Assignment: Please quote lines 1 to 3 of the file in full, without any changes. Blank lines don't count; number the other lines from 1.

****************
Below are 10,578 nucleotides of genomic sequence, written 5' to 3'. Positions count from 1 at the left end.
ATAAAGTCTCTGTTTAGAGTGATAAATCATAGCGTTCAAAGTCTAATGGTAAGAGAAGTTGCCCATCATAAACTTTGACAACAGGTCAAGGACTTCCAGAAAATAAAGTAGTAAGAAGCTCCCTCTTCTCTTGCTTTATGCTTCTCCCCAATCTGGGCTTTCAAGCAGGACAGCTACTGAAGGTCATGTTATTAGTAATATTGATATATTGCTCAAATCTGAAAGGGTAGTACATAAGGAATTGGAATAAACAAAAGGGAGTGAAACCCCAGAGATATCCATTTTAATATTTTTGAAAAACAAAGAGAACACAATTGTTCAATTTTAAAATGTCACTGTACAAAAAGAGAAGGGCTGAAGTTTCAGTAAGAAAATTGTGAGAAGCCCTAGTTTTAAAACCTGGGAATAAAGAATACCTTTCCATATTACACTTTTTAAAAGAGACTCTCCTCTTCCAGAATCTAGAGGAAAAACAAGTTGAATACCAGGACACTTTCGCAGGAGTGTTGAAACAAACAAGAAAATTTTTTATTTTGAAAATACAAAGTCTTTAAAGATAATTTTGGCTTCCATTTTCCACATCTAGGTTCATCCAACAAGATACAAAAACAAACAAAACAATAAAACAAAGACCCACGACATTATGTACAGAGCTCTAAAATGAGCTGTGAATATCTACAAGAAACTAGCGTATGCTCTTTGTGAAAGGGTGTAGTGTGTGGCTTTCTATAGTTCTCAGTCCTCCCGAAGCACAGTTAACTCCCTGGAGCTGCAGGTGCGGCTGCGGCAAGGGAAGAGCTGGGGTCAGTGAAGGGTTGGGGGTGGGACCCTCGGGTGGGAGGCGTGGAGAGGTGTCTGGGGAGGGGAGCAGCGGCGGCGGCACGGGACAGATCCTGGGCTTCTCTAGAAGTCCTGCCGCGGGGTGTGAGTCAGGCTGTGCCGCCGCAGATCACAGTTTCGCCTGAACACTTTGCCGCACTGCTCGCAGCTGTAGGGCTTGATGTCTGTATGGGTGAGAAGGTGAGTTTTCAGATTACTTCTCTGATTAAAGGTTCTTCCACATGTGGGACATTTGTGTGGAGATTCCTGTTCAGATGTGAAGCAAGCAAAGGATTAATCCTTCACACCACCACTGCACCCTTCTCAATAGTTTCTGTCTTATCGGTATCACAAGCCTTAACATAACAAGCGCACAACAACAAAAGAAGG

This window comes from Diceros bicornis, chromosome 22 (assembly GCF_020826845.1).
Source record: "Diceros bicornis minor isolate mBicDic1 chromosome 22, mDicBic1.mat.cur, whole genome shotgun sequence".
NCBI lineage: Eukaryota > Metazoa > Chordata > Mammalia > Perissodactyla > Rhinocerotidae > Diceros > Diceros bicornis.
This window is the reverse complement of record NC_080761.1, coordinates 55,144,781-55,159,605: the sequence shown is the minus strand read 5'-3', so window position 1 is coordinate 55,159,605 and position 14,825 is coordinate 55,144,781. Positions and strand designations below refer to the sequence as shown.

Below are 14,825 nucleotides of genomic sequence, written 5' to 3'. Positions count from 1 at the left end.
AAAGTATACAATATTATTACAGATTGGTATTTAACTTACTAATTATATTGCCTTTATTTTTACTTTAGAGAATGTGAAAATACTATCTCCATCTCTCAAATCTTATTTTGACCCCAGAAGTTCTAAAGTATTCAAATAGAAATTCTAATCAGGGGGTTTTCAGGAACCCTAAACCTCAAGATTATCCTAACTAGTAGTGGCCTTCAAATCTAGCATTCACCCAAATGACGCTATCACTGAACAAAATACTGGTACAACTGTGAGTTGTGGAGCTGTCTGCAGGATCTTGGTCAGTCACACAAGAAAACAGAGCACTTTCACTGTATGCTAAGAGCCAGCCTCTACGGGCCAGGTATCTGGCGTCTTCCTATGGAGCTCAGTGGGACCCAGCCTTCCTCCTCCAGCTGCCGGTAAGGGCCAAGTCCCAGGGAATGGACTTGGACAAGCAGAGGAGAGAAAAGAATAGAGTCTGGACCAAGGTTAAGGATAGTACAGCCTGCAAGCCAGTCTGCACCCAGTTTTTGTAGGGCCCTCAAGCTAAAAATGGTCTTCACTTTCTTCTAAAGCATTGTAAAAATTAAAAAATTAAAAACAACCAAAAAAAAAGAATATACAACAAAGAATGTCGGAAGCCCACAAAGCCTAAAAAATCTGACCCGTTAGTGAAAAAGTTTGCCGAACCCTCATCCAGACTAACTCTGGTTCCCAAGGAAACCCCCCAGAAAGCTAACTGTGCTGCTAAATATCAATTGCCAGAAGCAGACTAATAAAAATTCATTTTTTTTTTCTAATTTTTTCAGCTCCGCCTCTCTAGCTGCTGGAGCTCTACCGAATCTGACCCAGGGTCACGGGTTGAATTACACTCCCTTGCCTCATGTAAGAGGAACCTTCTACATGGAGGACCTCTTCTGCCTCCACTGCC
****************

Below are 10,578 nucleotides of genomic sequence, written 5' to 3'. Positions count from 1 at the left end.
ATAAAGTCTCTGTTTAGAGTGATAAATCATAGCGTTCAAAGTCTAATGGTAAGAGAAGTTGCCCATCATAAACTTTGACAACAGGTCAAGGACTTCCAGAAAATAAAGTAGTAAGAAGCTCCCTCTTCTCTTGCTTTATGCTTCTCCCCAATCTGGGCTTTCAAGCAGGACAGCTACTGAAGGTCATGTTATTAGTAATATTGATATATTGCTCAAATCTGAAAGGGTAGTACATAAGGAATTGGAATAAACAAAAGGGAGTGAAACCCCAGAGATATCCATTTTAATATTTTTGAAAAACAAAGAGAACACAATTGTTCAATTTTAAAATGTCACTGTACAAAAAGAGAAGGGCTGAAGTTTCAGTAAGAAAATTGTGAGAAGCCCTAGTTTTAAAACCTGGGAATAAAGAATACCTTTCCATATTACACTTTTTAAAAGAGACTCTCCTCTTCCAGAATCTAGAGGAAAAACAAGTTGAATACCAGGACACTTTCGCAGGAGTGTTGAAACAAACAAGAAAATTTTTTATTTTGAAAATACAAAGTCTTTAAAGATAATTTTGGCTTCCATTTTCCACATCTAGGTTCATCCAACAAGATACAAAAACAAACAAAACAATAAAACAAAGACCCACGACATTATGTACAGAGCTCTAAAATGAGCTGTGAATATCTACAAGAAACTAGCGTATGCTCTTTGTGAAAGGGTGTAGTGTGTGGCTTTCTATAGTTCTCAGTCCTCCCGAAGCACAGTTAACTCCCTGGAGCTGCAGGTGCGGCTGCGGCAAGGGAAGAGCTGGGGTCAGTGAAGGGTTGGGGGTGGGACCCTCGGGTGGGAGGCGTGGAGAGGTGTCTGGGGAGGGGAGCAGCGGCGGCGGCACGGGACAGATCCTGGGCTTCTCTAGAAGTCCTGCCGCGGGGTGTGAGTCAGGCTGTGCCGCCGCAGATCACAGTTTCGCCTGAACACTTTGCCGCACTGCTCGCAGCTGTAGGGCTTGATGTCTGTATGGGTGAGAAGGTGAGTTTTCAGATTACTTCTCTGATTAAAGGTTCTTCCACATGTGGGACATTTGTGTGGAGATTCCTGTTCAGATGTGAAGCAAGCAAAGGATTAATCCTTCACACCACCACTGCACCCTTCTCAATAGTTTCTGTCTTATCGGTATCACAAGCCTTAACATAACAAGCGCACAACAACAAAAGAAGG

This window comes from Diceros bicornis, chromosome 22 (assembly GCF_020826845.1).